Open the Door
I grew up with words like this, “It’s too terrible to tell you, it’s too much. I do not hate the Japanese; they were cruel to each other too.” Those words came from my father, every time I asked him what it was like to survive WWII in the Dutch East Indies (now Indonesia). He never told me.
Every survivor of WWII has differences in how they survive and thrive… After. For my father it was never to talk about 1942 -1945, except occasionally to cousins who also survived, or to a combat-survivor soldier. My father’s “combat” survival was in Japanese Concentration/Labor camps for Dutch civilians in the Dutch East Indies (now Indonesia). He was almost 16 and near death when the camps were finally liberated. His survival became to experience daily life as fully as possible – and to close the door on the past.
My aunt in the Netherlands (Holland) also a survivor, does talk sometimes, and has NEVER bought a Japanese car.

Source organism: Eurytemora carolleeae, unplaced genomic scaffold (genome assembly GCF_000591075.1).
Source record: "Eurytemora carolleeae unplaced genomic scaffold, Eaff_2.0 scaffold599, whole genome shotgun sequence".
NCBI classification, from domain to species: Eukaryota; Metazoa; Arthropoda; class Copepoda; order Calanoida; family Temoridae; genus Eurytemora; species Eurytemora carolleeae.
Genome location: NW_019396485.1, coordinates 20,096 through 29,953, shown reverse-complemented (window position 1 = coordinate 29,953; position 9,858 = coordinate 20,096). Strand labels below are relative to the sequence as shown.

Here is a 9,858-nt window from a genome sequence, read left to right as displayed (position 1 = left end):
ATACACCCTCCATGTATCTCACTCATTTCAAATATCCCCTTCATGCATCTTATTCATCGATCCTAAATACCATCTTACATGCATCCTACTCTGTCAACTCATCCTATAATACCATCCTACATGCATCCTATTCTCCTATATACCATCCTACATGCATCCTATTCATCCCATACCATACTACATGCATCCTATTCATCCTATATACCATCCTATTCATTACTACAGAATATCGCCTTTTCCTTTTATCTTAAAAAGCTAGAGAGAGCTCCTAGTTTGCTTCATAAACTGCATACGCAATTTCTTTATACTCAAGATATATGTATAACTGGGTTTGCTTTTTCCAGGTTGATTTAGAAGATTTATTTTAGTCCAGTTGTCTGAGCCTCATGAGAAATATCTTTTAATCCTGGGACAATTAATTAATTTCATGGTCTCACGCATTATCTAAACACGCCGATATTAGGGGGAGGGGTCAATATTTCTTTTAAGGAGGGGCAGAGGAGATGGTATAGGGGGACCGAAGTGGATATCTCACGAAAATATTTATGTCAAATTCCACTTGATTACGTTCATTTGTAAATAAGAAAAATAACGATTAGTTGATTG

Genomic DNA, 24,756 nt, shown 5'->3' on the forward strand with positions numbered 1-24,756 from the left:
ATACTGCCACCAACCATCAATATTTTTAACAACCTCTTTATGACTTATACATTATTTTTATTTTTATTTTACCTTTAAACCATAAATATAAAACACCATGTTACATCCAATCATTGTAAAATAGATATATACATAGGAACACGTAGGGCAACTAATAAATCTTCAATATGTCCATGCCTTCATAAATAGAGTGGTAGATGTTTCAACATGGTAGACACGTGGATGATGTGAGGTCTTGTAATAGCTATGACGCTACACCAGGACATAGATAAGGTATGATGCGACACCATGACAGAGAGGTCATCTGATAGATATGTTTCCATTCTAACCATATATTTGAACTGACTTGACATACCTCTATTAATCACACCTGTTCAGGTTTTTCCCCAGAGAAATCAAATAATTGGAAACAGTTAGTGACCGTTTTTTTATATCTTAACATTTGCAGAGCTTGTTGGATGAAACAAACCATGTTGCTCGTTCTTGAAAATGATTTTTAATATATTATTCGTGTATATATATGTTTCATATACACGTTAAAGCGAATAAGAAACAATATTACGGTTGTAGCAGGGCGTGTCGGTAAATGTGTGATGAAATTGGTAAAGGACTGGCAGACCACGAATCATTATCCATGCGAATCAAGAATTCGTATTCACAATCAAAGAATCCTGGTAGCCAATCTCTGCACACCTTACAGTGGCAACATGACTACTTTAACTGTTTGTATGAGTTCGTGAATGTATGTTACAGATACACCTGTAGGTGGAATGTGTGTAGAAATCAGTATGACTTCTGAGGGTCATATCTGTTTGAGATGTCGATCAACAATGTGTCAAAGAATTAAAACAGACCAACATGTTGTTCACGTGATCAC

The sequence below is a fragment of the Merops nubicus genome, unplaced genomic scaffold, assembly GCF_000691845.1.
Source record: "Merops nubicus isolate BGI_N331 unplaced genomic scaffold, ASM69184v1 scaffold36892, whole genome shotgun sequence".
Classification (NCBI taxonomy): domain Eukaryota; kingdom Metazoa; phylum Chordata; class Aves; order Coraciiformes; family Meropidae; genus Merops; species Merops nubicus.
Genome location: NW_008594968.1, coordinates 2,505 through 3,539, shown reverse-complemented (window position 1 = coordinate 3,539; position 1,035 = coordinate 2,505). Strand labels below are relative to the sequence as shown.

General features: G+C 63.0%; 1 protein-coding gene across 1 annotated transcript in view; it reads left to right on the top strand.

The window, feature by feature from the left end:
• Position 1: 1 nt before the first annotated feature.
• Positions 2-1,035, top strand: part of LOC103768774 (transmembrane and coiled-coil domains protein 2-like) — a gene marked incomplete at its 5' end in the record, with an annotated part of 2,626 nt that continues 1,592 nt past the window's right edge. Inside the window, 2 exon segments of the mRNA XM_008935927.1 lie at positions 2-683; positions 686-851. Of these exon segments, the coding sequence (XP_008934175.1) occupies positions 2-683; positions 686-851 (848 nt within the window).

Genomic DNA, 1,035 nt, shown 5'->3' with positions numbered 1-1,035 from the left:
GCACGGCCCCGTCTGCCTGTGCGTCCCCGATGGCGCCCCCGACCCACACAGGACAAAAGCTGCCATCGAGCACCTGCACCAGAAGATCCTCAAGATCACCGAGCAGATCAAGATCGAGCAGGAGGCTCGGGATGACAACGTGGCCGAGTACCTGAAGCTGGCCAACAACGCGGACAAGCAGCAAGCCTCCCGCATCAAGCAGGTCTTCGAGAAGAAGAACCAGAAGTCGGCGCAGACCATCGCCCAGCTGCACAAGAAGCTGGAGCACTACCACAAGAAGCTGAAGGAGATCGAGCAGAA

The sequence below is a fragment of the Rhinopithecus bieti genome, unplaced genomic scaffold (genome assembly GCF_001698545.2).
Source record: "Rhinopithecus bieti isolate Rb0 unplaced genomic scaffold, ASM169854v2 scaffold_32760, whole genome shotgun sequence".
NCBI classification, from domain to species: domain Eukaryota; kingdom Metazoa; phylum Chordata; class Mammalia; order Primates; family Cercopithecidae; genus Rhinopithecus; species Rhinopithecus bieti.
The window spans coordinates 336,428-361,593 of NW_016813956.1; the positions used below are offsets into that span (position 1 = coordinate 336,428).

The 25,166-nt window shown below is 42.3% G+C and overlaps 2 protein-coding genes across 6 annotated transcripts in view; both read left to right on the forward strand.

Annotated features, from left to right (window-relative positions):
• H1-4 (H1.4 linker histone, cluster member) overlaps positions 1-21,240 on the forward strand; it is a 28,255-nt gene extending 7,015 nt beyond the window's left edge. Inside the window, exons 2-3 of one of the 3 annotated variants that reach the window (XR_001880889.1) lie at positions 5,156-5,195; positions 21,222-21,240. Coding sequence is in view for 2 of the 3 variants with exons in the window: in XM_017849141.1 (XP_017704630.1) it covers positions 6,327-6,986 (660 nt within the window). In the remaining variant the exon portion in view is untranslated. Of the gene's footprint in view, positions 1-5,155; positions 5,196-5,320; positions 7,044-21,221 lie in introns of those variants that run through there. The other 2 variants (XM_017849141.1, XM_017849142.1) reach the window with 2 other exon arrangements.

My father had no problem with the Japanese or Japanese cars, only the cruelty, torture, starvation, loss and more. (Although it should be known that civilian and POW slave labor was used in Japanese Labor camps where anywhere from 25% to 66% died. The owners of these factories went on to manufacture Japanese cars. Neither reparation nor formal apologies has ever been given by the Japanese government to survivors.)
So what is it like for you, me, our family members, or any survivor to open the door to the past?
Beginning to come to terms with enormous loss and trauma, what is left? Trust is impaired. One’s body is on high alert when least expected. Survivors wonder, if we could figure out every trigger for memories of old trauma, perhaps this high alert, tension, or memory flashbacks wouldn’t occur? This is just one form of wondering, the wondering goes on and on.
As the door opens and grieving advances, the time comes when healing thoughts replace the wondering, and replace false painful thoughts which wove their way into the past.